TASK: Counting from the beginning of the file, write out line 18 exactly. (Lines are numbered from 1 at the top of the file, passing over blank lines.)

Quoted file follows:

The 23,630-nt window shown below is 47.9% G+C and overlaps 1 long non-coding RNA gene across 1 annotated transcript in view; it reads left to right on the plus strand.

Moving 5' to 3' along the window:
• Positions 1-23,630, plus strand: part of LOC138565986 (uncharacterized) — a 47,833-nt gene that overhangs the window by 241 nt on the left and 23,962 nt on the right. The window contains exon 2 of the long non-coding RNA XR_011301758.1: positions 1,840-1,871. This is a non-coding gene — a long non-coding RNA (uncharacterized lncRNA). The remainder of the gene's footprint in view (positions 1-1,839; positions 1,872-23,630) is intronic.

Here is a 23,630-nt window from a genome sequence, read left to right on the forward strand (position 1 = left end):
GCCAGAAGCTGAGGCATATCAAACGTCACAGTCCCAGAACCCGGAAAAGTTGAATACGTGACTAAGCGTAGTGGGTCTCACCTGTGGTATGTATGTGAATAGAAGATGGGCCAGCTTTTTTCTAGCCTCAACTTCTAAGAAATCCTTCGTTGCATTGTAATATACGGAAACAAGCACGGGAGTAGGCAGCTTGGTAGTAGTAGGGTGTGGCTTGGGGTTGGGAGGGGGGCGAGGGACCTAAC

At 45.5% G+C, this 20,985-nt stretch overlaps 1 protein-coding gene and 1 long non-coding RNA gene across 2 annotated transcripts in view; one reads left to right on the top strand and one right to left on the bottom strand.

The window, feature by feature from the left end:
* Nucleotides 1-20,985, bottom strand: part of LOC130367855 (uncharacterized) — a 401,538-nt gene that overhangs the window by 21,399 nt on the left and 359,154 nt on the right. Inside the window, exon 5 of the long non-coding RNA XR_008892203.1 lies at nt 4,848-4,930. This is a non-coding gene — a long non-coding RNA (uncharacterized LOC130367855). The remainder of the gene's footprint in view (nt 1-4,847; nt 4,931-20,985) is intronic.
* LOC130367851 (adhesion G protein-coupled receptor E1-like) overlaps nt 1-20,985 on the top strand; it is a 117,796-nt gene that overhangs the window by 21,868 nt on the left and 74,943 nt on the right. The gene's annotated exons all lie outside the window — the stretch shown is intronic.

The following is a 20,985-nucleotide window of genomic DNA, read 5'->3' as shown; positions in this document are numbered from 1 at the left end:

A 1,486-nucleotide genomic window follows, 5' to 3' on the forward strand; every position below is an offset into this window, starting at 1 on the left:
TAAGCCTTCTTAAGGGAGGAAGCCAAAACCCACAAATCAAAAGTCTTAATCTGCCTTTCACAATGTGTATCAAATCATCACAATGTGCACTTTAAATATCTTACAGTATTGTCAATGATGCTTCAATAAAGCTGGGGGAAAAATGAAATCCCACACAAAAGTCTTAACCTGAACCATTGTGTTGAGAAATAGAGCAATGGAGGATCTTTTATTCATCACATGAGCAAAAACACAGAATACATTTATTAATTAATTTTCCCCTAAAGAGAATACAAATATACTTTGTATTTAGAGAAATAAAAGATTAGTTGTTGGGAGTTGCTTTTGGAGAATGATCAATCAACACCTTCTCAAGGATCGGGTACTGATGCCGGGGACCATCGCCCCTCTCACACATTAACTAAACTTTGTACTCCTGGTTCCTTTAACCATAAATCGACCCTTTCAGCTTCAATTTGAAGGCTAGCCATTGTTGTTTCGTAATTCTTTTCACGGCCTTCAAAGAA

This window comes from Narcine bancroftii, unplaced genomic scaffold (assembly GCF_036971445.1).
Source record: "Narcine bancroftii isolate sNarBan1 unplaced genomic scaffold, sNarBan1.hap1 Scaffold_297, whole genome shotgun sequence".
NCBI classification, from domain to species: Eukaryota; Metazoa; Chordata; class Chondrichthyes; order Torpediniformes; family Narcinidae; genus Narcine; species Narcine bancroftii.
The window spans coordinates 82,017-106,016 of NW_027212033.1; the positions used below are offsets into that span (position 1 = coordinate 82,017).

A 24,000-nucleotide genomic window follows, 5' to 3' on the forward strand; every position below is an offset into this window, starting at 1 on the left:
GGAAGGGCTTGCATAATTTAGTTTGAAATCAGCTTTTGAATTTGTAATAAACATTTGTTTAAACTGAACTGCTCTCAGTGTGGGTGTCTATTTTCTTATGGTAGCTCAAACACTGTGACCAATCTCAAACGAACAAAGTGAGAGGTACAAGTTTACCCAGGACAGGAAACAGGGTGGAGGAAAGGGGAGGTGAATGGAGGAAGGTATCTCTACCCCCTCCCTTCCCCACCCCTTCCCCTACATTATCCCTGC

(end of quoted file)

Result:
GGAAGGGCTTGCATAATTTAGTTTGAAATCAGCTTTTGAATTTGTAATAAACATTTGTTTAAACTGAACTGCTCTCAGTGTGGGTGTCTATTTTCTTATGGTAGCTCAAACACTGTGACCAATCTCAAACGAACAAAGTGAGAGGTACAAGTTTACCCAGGACAGGAAACAGGGTGGAGGAAAGGGGAGGTGAATGGAGGAAGGTATCTCTACCCCCTCCCTTCCCCACCCCTTCCCCTACATTATCCCTGC